James McGrath Morris’s publisher thought the cover for his upcoming biography of Ethel Payne was all set. It showed the pioneering African American journalist with her head resting on her hand, a slight smile spread across her lips. Everyone who saw it loved it. The only problem, the publisher learned just two months before the book’s publication, was that it could not secure the rights to the picture from the major newspaper that first ran it.
“As publication neared, we contacted the newspaper and the company that represented the licensing of its photographs,” Morris said. “It turned out that while they owned the work and could use the photograph in their publication, they could not license it for others to use because they could not identify which staff member had taken the photograph. Without being able to compensate the original photographer, they could not license it to be used by my publisher. It was back to the drawing board to find a replacement photograph.
The publisher was able to secure another photo, but the ordeal raised a key concern for biographers and other non-fiction writers. The reality today is that photo researching and getting permissions is an important—and some writers say tortuous—part of preparing their books for publication. The problem is amplified when they can’t track down the copyright owner or have to deal with the laws in other countries.
TBC reached out to members to get their views on the photo research process and tips gleaned from their own experiences. Some responded via email, others on the BIO Facebook page. Here’s a distillation of what they had to say.
Several writers agreed that photo researching should be an integral part of the overall research done for the book. Catherine Reef has done extensive photo research for her YA biographies. She said that while doing initial research, “I stash photocopies and printouts into a folder of potential images, always noting the source. Then, once my manuscript is taking shape, I match the images to my chapters, deciding which ones I can use and where they will work best.”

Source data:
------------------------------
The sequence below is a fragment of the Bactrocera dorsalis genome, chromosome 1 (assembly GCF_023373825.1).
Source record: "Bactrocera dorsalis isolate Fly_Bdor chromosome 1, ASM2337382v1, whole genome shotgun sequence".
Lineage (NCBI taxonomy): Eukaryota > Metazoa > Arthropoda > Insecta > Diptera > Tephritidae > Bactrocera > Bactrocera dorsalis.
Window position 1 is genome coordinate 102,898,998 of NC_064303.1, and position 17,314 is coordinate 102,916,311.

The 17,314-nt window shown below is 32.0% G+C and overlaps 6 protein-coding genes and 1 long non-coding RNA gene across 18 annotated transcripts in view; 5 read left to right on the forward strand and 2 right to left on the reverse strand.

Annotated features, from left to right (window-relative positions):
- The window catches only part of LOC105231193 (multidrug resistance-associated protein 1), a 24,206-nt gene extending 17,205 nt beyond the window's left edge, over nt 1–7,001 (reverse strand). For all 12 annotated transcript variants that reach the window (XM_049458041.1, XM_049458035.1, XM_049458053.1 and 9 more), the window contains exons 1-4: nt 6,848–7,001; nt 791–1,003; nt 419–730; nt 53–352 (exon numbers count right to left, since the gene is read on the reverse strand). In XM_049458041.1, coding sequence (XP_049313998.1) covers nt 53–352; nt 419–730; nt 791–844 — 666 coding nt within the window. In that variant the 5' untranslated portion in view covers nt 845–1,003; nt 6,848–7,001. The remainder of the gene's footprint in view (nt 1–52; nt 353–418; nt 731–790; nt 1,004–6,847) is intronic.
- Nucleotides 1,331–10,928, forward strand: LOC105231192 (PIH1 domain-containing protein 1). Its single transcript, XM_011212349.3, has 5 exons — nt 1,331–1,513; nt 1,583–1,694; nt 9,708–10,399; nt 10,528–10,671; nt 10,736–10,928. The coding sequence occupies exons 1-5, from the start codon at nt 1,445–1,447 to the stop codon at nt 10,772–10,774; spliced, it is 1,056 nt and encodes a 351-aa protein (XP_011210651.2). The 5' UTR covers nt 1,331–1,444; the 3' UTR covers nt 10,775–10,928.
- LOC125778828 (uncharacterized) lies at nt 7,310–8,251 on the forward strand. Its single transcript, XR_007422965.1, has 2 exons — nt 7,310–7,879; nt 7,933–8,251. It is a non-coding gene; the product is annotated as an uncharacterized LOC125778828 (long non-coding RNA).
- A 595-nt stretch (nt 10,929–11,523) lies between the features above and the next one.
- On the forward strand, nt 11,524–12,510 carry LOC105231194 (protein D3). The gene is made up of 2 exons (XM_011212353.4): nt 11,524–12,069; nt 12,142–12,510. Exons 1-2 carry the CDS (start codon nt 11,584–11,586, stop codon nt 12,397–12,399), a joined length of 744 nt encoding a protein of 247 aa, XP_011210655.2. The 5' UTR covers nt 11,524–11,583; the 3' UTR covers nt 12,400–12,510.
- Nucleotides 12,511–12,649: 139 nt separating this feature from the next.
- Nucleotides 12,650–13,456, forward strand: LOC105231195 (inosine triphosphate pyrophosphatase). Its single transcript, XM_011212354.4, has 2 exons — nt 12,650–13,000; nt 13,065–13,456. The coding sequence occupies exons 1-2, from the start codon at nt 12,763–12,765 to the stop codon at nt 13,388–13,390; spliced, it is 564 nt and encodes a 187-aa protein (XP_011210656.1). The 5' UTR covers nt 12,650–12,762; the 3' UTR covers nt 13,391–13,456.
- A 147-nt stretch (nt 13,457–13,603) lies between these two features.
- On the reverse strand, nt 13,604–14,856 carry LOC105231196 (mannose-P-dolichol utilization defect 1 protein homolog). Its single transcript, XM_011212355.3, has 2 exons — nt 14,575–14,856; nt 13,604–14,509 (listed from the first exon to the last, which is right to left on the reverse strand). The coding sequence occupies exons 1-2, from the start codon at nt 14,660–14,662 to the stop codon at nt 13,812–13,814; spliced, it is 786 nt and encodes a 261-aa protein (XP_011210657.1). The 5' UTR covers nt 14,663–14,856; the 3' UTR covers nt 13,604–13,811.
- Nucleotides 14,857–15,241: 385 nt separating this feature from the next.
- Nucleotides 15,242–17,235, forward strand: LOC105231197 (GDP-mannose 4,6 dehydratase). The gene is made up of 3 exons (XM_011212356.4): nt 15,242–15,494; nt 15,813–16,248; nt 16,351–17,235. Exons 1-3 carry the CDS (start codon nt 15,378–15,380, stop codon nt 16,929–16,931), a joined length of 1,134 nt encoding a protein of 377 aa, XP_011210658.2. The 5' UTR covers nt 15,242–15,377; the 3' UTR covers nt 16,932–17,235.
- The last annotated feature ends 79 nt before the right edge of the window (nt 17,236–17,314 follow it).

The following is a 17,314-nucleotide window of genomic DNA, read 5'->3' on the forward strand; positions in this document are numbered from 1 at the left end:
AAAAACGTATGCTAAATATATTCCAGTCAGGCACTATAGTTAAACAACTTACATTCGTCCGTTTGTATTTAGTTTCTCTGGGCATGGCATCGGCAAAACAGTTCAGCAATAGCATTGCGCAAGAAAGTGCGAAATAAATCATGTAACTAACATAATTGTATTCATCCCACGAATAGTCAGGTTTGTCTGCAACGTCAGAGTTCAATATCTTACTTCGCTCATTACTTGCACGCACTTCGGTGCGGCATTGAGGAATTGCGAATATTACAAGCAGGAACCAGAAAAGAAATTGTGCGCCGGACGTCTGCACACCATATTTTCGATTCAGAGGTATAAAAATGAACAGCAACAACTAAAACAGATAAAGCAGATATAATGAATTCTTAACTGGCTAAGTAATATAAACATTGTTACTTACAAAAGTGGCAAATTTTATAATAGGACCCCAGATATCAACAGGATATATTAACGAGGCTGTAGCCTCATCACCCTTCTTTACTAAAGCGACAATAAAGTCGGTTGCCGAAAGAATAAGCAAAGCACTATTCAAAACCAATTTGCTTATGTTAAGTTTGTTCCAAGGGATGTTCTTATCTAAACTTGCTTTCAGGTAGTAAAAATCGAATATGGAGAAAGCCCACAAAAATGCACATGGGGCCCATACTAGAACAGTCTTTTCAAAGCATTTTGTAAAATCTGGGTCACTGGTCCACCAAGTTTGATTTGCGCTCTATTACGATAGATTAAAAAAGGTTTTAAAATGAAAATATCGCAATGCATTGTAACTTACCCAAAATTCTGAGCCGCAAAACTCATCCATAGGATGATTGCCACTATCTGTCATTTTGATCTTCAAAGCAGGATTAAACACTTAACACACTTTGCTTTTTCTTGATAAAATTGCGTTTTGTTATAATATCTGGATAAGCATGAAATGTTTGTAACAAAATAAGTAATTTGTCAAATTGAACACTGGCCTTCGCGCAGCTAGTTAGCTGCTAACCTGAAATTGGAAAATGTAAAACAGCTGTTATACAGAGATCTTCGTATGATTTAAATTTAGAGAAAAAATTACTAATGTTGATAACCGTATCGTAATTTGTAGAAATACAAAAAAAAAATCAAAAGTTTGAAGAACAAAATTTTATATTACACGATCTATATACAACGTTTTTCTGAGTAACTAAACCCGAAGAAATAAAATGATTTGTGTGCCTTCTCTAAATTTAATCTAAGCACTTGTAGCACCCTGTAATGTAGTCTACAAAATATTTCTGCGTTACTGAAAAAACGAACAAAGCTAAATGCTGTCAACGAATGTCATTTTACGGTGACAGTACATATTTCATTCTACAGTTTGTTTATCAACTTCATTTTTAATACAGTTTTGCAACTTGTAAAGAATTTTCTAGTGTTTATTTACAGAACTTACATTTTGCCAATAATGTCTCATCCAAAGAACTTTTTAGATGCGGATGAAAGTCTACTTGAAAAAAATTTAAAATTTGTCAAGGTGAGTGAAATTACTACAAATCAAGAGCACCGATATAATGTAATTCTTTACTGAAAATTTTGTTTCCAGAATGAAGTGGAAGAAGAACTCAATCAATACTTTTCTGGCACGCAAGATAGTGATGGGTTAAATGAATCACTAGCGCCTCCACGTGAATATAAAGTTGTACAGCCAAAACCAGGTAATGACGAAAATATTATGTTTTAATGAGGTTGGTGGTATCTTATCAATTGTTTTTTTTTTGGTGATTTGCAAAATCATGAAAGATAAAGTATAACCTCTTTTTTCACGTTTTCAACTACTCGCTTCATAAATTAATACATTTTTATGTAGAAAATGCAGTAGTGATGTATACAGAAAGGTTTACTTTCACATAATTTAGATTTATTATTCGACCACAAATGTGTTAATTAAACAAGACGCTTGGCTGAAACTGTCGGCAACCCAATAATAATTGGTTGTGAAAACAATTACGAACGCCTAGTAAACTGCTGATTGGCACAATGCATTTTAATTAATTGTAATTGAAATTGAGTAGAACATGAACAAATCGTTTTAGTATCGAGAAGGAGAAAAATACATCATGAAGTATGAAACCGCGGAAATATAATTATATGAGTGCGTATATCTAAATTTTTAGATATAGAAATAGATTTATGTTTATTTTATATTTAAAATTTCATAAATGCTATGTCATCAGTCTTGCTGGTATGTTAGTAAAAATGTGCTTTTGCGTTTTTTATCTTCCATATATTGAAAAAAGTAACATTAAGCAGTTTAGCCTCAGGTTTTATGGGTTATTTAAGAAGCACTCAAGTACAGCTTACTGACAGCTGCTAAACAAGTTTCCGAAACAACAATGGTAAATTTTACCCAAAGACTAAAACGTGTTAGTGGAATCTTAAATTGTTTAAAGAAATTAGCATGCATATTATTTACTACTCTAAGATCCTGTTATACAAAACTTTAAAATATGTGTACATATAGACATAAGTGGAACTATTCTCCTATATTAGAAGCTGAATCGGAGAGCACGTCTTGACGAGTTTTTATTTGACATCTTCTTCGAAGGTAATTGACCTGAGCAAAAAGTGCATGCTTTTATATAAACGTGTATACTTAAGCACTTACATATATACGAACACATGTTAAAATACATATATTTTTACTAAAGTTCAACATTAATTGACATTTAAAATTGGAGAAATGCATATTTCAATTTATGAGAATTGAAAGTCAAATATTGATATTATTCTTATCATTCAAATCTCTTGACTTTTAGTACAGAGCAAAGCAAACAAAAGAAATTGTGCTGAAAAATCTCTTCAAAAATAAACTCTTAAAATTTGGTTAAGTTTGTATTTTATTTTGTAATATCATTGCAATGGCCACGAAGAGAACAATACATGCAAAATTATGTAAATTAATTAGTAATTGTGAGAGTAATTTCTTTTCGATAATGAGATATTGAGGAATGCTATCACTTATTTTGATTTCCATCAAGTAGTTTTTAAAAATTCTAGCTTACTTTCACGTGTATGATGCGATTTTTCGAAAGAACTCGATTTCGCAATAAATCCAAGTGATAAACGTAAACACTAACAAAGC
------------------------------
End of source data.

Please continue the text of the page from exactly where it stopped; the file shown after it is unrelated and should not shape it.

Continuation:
Reef offered these other tips to consider when deciding on what photos to use and how to get them:
- Try to feature something new about your subject, while remembering that finding previously unpublished images will likely require searching onsite, by hand.
- A photograph of a person doing something conveys more information than a head and shoulders portrait, but “active” photographs may be difficult to find for years prior to the early twentieth century.
- To help with costs, deal with stock agencies only if you can’t get comparable images from other sources (government, libraries, archives, museums, private collections, etc.). The Library of Congress now makes many high-resolution images available for download at no charge, so it is worth searching on their website.
Along with finding the best images, writers often have the additional onus of tracking down the owners of the picture and getting permission—and usually, paying a fee. For Sue Rubenstein DeMasi, the task seemed daunting for a recent book: “I found a photograph in an archive in Amsterdam, taken circa 1926 by a photographer from Russia who later became a Mexican citizen. He had no children, but how do I find out if he passed on ownership to someone? The archive is happy to give it to me but has this blanket statement that it is up to me to determine who owns the copyright.”
From her experience with photo research and permissions, Munker offered these tips:
- The National Archives in Washington, DC, is an excellent source for both American and foreign subjects. “In most cases, you pay only for the print, not permissions fees. The exception is if a print you find was taken by a private photographer or magazine, and then, of course, you have to get permission from the owner.”